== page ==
A major problem in the cannabidiol industry is the spread of misinformation, whether intentionally to mislead and sell products or accidentally because there is a lack of standardized information and training. There seems to be some confusion among a few CBD suppliers and other informational sources regarding the bioavailability of vaporized cannabidiol. For the simplest description, bioavailability means the percentage of a dose that is absorbed into the bloodstream, compared to the percentage of a dose after intravenous administration. The intravenous dose is considered to be 100% bioavailability, and all other routes of administration are compared to the intravenous route as a percentage. However, this article is not about the bioavailability of cannabidiol, but rather the spread of misinformation in regard to the inhaled bioavailability of vaporized CBD products.
I repeatedly come across articles claiming the bioavailability of inhaled CBD is 40 percent. However, I have never seen a research article with data supporting this claim. I believe someone did not actually read the article these sources are citing (if they cite any source at all) and others have followed blindly, claiming the same information without spending time to read the article they cite evidently.
The main source which I am most concerned about is Medscape, because it is considered a source of medical information. As they claim, it is the "Top Medical Resource for Physicians Today." Medscape has an article titled “Medical Marijuana: The State of the Science.” This article contains a section, called "The Dosing Dilemma with CBD," that claims:
“Bioavailability also varies greatly depending on route of administration of CBD. Studies have demonstrated bioavailability of the administered dose of 34%-46% for intranasal administration and 40% for vaporization. In contrast, the bioavailability of oral CBD is thought to be as low as 6%, owing to significant first-pass metabolism.”
When the source  is found in the references, this is the article cited:
- Solowij N, Broyd SJ, van Hell HH, Hazekamp A. A protocol for the delivery of cannabidiol (CBD) and combined CBD and ∆9-tetrahydrocannabinol (THC) by vaporisation. BMC Pharmacol Toxicol. 2014;15:58.
The full text for this article is available online, which makes the situation worse in my opinion. I would understand the error more if fewer writers were able to access the article to read it… however, the full text is available here.
The paper does not even have to be read, only the abstract needs to be glanced over, to clearly understand there are no human subjects involved in the study. There are no animals. There are not even cell lines or any model of a biological system utilized in the research. This article specifically measures the amount of CBD vaporized into a balloon. The data that indicates a 40% availability is based on the amount of CBD that was initially used in the vaporization device compared to the amount of CBD that was in the balloon after vaporization. It was never inhaled by any animal, and thus the levels of cannabidiol in the blood were never measured. Without this data, the article makes absolutely no claim about bioavailability.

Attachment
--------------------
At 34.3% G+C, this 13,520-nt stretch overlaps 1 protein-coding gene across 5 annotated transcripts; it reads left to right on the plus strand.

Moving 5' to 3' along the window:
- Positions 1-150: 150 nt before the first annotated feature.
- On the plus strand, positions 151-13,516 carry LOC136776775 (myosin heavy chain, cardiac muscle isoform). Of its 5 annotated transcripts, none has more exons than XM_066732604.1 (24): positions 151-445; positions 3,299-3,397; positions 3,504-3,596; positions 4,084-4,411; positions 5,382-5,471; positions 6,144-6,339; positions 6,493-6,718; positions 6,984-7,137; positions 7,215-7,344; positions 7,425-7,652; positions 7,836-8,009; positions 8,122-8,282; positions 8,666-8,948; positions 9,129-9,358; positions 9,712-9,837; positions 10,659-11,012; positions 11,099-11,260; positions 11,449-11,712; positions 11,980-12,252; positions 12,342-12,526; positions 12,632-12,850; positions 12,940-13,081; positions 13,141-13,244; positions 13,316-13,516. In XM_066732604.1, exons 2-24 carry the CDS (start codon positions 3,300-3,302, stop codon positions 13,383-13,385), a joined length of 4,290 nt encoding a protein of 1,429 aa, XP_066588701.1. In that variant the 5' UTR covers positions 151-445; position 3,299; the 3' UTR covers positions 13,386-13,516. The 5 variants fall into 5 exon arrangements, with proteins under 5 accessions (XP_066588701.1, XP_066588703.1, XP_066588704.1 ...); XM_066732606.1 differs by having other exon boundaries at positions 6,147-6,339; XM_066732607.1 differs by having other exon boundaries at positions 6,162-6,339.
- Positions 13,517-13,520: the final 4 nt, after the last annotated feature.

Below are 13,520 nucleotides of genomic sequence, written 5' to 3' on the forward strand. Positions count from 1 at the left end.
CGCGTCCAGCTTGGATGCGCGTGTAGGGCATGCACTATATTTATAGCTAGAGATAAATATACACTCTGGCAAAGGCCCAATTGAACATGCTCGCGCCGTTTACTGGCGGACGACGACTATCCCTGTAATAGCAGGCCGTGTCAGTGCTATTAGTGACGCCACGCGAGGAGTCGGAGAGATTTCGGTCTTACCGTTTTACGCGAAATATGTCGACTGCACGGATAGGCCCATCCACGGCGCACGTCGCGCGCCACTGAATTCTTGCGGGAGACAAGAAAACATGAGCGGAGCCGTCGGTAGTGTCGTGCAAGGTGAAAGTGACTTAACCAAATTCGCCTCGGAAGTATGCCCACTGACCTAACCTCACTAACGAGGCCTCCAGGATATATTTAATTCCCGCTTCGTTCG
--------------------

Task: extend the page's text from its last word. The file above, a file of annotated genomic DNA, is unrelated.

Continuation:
These articles on the following sites also inaccurately make claims about the inhaled bioavailability of cannabidiol as of April 30, 2018:
https://news.medicalmarijuanainc.com/understanding-bioavailability-medical-cannabis/ (this article cites Medscape)
//bhangers.com/resources/science/bioavailability-cbd-varies/ (article cites sources not containing any claim of 40% inhaled bioavailability)
https://www.leafscience.com/2018/01/25/vaping-maximizes-bioavailability-cbd/ (this article actually claims 50-60% peak CBD bioavailability without sources, likely referring to inhaled THC bioavailability at 56%)
The most cited inhaled CBD bioavailability research occurred over 30 years ago. Although it was for smoked CBD, rather than vaporized, it does provide a starting point for data regarding the inhaled bioavailability of cannabidiol. The reported bioavailability has a very wide range between subjects, with an average of 31% (+/- 13%).
My intention for this article is to highlight a bigger problem when obtaining information about CBD and cannabinoids in general. There needs to be more research to provide scientific data on the basic properties of cannabinoids and their biological properties. Once more data exists, less confusion will surround the use of cannabinoids. Until then, CBD suppliers need to be diligent to ensure they only provide information to consumers that is accurate and based in scientific data. If they do not understand the sources they are using, they should not make any claims that could potentially mislead those unfamiliar with the use of cannabinoids.
Most customers are using CBD without direction and supervision of a medical professional, so they depend on the guidance CBD suppliers provide and on the information they can find online. Here at Discover CBD, we undergo a minimum of 3 weeks of training to ensure our representatives understand the basics of CBD and the products we supply to our customers. People interested in using CBD most often turn to those of us in customer service for guidance, because there are very few resources for information. We all need to strive to provide the most accurate information possible to protect our customers and the cannabidiol industry as a whole.